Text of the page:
Tyler: What does your son think about “Window Boy”?
Andrea: I have two sons. The older son, Will, thinks “Window Boy” is awesome. Together with my husband, my younger son, Stephen, wrote the parts about basketball. Stephen enjoyed “Window Boy.”
Tyler: Since Sam wins a contest for his essay on Winston Churchill, did you consider Sam’s interest could be writing over basketball?
Andrea: Sam does become a reporter so he is able to combine his interest in sports with his ability to write.
Tyler: How does Sam ultimately become a basketball coach? What makes him accepted for this position?
Andrea: Sam spends all his time watching the players play and has become quite analytical about the game. He correctly identifies the team’s weakness, the lack of a point guard, and locates a point guard for the team. He is accepted as the team’s coach because he is competent and insightful.
Tyler: What is the reaction you most hope to receive from people after they read “Window Boy”?
Andrea: “I stayed up all night reading it” is a thrilling reaction.
Tyler: Andrea, I understand you are very involved in your community and focusing on the importance of reading. Will you tell us more about this work?
Andrea: Along with our local school districts, four years ago, my husband and I started a program called Expectation Graduation. Every year we go and knock on the doors of kids who have not returned to school. Not only has Expectation Graduation successfully convinced hundreds of kids to reenroll, it’s a real education for the volunteers to see that many of these drop outs have adult-sized problems. The program is expanding to four or five new Texas cities in the fall. Anyone who wants to start an Expectation Graduation program in their community should check our Expectation Graduation website.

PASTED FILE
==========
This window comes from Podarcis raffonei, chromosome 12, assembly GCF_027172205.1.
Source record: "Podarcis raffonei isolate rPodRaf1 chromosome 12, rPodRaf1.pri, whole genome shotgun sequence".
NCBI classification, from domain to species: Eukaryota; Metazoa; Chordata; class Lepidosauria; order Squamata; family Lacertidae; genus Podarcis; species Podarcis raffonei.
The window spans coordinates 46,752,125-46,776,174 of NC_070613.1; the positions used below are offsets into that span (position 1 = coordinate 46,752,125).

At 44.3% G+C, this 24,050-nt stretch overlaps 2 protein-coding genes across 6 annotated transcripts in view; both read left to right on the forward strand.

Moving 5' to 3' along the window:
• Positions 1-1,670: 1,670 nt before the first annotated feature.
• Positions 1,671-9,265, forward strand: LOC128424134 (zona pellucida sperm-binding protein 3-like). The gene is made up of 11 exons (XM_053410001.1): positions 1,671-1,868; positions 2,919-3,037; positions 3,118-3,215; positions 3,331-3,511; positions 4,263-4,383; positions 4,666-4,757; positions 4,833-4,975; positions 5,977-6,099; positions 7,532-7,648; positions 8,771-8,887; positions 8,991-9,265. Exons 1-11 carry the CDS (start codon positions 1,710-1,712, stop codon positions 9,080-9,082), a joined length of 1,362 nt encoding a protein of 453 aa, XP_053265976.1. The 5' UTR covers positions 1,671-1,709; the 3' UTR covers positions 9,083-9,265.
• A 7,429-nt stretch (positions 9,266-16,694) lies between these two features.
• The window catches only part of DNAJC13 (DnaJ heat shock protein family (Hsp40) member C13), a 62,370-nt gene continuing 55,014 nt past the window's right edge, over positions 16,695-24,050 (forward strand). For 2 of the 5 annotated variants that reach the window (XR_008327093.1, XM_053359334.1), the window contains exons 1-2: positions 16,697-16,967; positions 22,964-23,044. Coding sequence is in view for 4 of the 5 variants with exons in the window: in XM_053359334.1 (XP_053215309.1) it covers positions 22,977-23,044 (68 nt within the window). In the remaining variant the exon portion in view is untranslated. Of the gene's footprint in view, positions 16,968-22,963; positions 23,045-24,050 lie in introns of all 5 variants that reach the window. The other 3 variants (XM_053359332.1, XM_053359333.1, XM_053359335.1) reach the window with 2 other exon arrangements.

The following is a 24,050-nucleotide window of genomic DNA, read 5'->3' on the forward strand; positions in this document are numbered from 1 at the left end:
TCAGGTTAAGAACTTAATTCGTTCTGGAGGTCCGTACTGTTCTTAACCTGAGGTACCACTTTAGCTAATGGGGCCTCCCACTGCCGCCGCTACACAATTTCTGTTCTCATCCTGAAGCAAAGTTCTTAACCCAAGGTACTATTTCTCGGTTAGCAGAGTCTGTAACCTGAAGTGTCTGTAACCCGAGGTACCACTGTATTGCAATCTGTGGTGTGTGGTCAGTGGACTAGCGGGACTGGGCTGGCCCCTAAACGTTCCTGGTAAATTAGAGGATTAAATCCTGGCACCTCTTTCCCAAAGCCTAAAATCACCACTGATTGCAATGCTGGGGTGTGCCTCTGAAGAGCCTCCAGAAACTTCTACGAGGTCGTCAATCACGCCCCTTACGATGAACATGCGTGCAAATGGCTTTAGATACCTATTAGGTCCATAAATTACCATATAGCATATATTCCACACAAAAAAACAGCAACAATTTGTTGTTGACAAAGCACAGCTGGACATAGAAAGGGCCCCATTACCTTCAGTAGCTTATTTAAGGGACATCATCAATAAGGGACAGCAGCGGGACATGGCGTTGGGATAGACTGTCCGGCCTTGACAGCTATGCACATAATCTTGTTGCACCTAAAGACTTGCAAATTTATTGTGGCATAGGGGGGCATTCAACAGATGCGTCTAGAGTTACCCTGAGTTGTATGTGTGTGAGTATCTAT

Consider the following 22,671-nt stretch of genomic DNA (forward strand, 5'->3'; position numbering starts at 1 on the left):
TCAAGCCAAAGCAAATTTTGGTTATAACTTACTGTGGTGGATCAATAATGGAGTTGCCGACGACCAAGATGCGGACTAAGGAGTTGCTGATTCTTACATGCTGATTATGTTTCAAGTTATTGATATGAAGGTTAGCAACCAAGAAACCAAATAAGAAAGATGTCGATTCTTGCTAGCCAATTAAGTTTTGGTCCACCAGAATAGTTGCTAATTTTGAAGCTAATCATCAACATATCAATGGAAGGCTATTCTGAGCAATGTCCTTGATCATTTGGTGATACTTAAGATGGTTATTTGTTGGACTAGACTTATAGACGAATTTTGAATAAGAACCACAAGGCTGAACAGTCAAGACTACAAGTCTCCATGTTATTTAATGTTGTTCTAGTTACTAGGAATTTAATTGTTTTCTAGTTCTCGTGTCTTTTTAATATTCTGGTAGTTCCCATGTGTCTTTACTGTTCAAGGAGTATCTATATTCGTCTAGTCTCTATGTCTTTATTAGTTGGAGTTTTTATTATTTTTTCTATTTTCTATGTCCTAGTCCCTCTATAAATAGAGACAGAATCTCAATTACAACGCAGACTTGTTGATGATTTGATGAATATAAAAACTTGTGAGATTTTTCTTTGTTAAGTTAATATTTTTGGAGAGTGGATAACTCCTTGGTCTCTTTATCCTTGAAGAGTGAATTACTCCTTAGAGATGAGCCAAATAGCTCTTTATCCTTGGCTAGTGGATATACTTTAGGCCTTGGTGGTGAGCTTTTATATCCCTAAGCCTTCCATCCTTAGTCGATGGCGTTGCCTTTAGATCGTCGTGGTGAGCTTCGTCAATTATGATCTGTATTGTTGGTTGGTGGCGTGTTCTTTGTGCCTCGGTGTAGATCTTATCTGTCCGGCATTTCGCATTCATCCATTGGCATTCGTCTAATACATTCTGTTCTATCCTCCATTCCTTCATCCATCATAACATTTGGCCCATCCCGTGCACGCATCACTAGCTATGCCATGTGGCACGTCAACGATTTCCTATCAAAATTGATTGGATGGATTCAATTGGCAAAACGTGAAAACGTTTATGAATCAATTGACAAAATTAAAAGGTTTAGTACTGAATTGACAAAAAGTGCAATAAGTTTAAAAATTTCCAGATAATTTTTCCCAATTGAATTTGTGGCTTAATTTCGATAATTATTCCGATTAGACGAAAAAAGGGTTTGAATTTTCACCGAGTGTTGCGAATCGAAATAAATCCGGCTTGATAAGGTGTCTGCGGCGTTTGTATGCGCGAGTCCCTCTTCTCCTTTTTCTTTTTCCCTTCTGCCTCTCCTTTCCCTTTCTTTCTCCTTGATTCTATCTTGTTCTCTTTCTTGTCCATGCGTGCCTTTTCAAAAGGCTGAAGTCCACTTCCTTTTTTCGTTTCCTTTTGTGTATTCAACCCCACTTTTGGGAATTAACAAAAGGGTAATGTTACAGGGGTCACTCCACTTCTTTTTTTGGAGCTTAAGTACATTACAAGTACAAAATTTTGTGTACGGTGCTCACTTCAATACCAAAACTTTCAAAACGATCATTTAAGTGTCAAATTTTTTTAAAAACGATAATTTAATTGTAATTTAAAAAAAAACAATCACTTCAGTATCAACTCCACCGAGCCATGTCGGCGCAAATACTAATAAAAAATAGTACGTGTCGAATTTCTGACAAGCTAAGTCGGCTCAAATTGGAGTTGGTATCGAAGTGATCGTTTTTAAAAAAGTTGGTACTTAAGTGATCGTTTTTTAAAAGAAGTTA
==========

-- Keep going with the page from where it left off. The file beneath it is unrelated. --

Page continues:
Tyler: When you wrote “Window Boy” did you envision it being used in the classroom? How did you think it could be used effectively?
Andrea: When I wrote the book, I was not thinking about anything but my characters. However, I think “Window Boy” could be used to teach students about kids with disabilities as well as history.
Tyler: Have you received any feedback from students or teachers who have used “Window Boy” in classrooms yet?
Andrea: I have not had that joy yet.
Tyler: Andrea, will you give us a little preview of what your next book will be about?
Andrea: “Radiant Girl,” a coming of age story set in the Ukraine in 1986, is about Katya Dubko. On Katya’s birthday a fantastical character warns her that her world is about to end, and the next morning, the Chernobyl nuclear explosion occurs.
Tyler: Wow, that sounds like a powerful story. Andrea, do you have any advice for parents or teachers to help them get children to read?
Andrea: Read them good stories.
Tyler: Thank you for joining me today, Andrea. Before we go, will you tell us about your website and what additional information may be found there about “Window Boy”?
Andrea: The website is www.andreawhiteauthor.com. I have posted a curriculum for teachers on my website and my book talk can, also, be downloaded. Thank you for having me.